Budgets can be one of the most intimidating aspects of grantseeking and nonprofit management, especially for new projects or organizations—most of us don’t have accounting degrees after all! The good news is that budgets aren’t as complicated as most people fear. Don’t know where to begin? Don’t worry, we’re here to help you get started.
What is a proposal project budget?
Proposal project budgets are the budgets you submit to a funder as part of a grant application. Think of these budgets as a way to describe your project’s story to grantmakers with numbers, instead of words. Many funders say that the proposal project budget is the first part of the application they look at so they’re a great way to make your case for funding.
A proposal project budget consists of two basic elements: 1) the estimated costs of your project and 2) the anticipated income needed to meet those costs. Your expenses will be direct costs— any personnel and non-personnel costs that you wouldn't have if you didn't have the project—and indirect costs, also known as administrative costs or overhead. Your income consists of any grants or contributions plus any earned income earmarked for the project, such as ticket sales or fees for services.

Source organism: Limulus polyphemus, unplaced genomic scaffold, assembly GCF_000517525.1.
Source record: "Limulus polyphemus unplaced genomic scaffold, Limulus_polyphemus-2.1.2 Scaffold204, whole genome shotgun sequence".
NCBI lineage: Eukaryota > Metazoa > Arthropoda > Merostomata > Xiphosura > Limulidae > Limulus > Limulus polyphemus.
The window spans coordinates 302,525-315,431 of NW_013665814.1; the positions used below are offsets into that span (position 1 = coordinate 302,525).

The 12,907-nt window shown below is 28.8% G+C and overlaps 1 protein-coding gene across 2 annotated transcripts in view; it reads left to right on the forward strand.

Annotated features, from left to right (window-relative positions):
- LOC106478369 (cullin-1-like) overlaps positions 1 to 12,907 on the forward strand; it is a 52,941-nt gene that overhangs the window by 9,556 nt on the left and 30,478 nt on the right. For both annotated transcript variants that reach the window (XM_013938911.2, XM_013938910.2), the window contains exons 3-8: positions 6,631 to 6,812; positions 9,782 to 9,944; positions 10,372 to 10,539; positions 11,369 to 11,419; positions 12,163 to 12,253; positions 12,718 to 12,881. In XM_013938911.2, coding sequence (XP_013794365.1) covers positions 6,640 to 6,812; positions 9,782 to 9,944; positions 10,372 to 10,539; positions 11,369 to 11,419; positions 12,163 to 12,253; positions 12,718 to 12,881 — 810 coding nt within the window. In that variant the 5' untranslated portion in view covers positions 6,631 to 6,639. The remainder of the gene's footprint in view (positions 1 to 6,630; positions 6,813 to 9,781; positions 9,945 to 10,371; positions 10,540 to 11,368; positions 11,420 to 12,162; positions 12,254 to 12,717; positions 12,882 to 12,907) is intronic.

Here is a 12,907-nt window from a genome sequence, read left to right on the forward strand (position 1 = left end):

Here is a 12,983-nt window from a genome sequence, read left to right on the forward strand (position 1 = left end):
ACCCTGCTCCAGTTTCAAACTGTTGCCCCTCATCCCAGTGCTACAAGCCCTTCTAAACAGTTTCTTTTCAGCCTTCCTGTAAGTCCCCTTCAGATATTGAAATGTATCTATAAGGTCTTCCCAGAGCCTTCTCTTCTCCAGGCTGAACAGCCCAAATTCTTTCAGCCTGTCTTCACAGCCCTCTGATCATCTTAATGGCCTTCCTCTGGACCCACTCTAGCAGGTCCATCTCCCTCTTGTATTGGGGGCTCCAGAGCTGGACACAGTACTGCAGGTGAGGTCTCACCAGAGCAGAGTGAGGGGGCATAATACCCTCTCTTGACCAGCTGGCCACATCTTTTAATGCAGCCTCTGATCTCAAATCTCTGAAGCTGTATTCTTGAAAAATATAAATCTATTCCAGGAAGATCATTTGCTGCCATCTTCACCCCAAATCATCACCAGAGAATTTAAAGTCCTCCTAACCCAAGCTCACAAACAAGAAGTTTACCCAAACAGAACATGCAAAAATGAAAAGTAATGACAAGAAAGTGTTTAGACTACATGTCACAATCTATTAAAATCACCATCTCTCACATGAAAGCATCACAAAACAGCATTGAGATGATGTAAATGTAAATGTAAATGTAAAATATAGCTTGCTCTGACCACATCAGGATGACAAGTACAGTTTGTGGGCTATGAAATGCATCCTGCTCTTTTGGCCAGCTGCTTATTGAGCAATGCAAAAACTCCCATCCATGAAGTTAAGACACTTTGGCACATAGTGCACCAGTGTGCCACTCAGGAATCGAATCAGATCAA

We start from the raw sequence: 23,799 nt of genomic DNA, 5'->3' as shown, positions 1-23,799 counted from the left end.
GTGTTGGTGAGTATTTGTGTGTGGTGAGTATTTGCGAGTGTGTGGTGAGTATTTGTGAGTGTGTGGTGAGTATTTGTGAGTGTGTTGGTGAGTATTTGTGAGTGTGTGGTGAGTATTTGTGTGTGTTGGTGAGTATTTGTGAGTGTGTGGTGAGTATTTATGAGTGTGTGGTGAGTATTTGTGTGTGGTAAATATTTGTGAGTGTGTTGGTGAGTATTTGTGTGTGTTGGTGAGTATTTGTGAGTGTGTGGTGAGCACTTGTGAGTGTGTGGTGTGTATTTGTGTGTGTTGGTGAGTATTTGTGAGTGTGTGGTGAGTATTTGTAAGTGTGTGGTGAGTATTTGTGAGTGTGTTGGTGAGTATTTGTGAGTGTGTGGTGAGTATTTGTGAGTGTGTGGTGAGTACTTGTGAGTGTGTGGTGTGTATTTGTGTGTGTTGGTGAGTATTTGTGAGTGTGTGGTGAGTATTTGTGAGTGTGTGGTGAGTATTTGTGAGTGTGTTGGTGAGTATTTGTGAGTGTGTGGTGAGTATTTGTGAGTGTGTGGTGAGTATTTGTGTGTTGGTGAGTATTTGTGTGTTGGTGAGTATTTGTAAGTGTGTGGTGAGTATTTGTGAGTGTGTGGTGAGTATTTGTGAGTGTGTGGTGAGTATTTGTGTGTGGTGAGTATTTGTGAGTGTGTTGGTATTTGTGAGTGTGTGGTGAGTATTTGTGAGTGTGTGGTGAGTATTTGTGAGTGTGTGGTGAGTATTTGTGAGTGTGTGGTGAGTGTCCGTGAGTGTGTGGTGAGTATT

What do funders look for in project proposal budgets?
Funders want to see project proposal budgets that convey credibility and impact. The budget should explain the components of the project, what’s required to make it happen, and how much support you’ve already secured. Funders like to see sustainable budgets with diversified income sources, rather than solely relying on one funder for all support.
Learn more about what funders look for from Network Engagement Manager Tracy Kaufman in our free training, What do funders look for in grant proposal budgets?
How should I get started?
What are the other budgets I might need?
Remember, project proposal budgets are just one kind of budget that an organization may need. Others include:
- Organization-wide operating budgets that account for everything your organization spends to administer all programs and activities. For small nonprofits, the project proposal and organization-wide budgets might be the same.
- Capital budgets are used for construction or big, one-time spending projects that often take more than a fiscal year to pay for.
- Cash flow budgets (cash flow forecasts) are planning schedules that track when money is expected to come in and go out of your organization.
- Opportunity budgets are expansion planning tools that can be used whenever extra funding becomes available.
To learn more, visit Candid’s knowledge base for the full article on creating a project proposal budget.
The information provided in this article is intended to offer general guidance on how to create a project proposal budget. Candid recommends consulting with an accountant or financial consultant for detailed assistance.